We need a DA who understands not only the power of our legal system, but its drawbacks. This well-rounded view is emblematic of someone who is ready to use all the tools at his disposal to improve public safety, not just the conventional ones associated with prosecution. It’s clear to me that Dave Sullivan is best equipped to take on the responsibilities of the DA and to carry them out in a sensible, nuanced manner, and, in doing so, to effect the sort of change that’s necessary to move beyond our broken view of law enforcement.

Make no mistake, there genuinely are people who need to be prosecuted for crimes. But there is also danger from an unequal or unfair application of that prosecutorial power. Dave’s ideas on reforming and improving the office will result in better allocation of resources and better partnership with the community, two things we can’t do without right now.

For all of these reasons, and more, Dave Sullivan is clearly the best candidate for Northwestern DA. I’ll be voting for him tomorrow, and I hope you will too.

New post at Jewschool

My latest Jewschool post was inspired by my rabbi’s sermon from services on the first day of Rosh Hashanah. Check it out!

In which Marty Peretz tries really hard, but still misses the point

Well, he apologized for saying that Muslims shouldn’t have First Amendment rights:

The embarrassing sentence is: “I wonder whether I need honor these people and pretend they are worthy of the privileges of the First Amendment, which I have in my gut the sense that they will abuse.” I wrote that, but I do not believe that.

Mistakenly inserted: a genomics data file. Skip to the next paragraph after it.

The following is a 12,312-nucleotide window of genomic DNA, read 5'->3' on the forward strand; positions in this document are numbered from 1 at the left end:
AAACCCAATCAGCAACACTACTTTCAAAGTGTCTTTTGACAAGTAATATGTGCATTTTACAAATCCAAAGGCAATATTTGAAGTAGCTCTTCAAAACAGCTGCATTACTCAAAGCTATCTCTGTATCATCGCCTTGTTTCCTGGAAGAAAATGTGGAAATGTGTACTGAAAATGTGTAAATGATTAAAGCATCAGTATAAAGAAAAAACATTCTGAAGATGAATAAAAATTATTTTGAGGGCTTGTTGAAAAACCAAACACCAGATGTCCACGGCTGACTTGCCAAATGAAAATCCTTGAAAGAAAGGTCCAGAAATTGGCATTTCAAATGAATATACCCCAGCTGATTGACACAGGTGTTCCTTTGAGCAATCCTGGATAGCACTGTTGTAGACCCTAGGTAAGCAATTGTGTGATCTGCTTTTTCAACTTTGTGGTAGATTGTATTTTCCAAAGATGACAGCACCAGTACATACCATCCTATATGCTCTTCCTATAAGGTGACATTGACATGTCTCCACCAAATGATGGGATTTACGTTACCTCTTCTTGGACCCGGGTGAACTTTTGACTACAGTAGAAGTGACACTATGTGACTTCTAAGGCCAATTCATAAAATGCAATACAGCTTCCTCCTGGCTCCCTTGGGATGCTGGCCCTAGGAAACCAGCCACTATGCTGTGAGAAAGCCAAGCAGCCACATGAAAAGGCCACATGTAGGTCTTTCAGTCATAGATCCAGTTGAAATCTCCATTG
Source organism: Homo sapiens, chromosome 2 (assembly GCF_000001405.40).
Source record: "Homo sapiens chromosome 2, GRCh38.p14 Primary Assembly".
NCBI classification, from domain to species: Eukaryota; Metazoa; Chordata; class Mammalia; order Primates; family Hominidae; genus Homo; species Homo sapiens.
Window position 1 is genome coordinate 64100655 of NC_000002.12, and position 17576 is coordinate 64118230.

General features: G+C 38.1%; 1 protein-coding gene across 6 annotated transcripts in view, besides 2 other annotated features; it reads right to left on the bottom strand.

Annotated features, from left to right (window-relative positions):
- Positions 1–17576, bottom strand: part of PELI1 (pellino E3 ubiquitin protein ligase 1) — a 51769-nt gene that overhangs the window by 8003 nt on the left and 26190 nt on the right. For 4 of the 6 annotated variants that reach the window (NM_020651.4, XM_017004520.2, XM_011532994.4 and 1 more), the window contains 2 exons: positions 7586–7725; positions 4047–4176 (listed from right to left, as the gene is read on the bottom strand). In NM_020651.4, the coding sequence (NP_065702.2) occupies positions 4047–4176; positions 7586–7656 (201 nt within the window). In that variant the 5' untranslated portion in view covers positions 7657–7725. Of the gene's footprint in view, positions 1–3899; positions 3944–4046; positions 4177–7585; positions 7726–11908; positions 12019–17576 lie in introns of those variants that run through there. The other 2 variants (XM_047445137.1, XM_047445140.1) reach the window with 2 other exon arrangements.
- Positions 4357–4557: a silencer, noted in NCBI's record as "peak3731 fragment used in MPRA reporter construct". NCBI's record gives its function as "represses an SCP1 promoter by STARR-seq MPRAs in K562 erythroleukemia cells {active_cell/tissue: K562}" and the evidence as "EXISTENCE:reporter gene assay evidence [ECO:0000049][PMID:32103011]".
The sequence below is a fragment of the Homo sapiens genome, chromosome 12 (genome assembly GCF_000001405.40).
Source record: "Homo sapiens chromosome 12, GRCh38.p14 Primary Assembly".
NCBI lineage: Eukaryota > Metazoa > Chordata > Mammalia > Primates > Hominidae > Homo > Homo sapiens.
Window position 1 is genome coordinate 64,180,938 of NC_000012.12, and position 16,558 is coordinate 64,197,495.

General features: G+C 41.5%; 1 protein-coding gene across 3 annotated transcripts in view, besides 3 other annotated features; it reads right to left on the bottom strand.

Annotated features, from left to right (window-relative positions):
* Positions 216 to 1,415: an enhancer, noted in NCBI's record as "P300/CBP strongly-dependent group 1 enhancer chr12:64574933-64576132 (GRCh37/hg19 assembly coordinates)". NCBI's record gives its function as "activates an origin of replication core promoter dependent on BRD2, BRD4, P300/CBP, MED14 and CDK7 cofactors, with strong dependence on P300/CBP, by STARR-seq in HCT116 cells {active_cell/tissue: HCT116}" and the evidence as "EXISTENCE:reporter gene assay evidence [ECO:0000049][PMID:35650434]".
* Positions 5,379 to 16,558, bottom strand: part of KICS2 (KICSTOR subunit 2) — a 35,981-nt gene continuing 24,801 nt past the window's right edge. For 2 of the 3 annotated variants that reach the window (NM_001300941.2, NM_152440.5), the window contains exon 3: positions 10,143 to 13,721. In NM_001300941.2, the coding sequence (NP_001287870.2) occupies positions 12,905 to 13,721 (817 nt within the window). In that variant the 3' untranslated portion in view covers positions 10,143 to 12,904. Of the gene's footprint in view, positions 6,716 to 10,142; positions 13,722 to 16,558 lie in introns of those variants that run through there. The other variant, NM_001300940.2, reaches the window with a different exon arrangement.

So I apologize for my sentence, not least because it misrepresents me.

But then he turns right around and says this!

There is no hatredin my heart; there is deep anxiety about the dangers of Islamism,and anger at the refusal of certain politicians and commentators toadequately grasp those dangers,

I’ll take him at his word that he doesn’t hate Muslims, but here you have it; he has “deep anxiety about the dangers of Islamism.” What dangers, exactly, might you be referring to, Mr. Peretz? And “Islamism”? This term in and of itself is highly Islamophobic. No one uses “Christianism” to describe Scott Roeder‘s philosophy. We don’t say “Jewishism” to describe Israeli settler violence. No, we call it what it is: violent extremism. “Islamism” implies some sort of creeping danger from Muslims, or from Islam in general.

I give Peretz credit for believing that Muslims are worth of constitutional protections, but that’s a pretty low bar. He’s got a long way to go.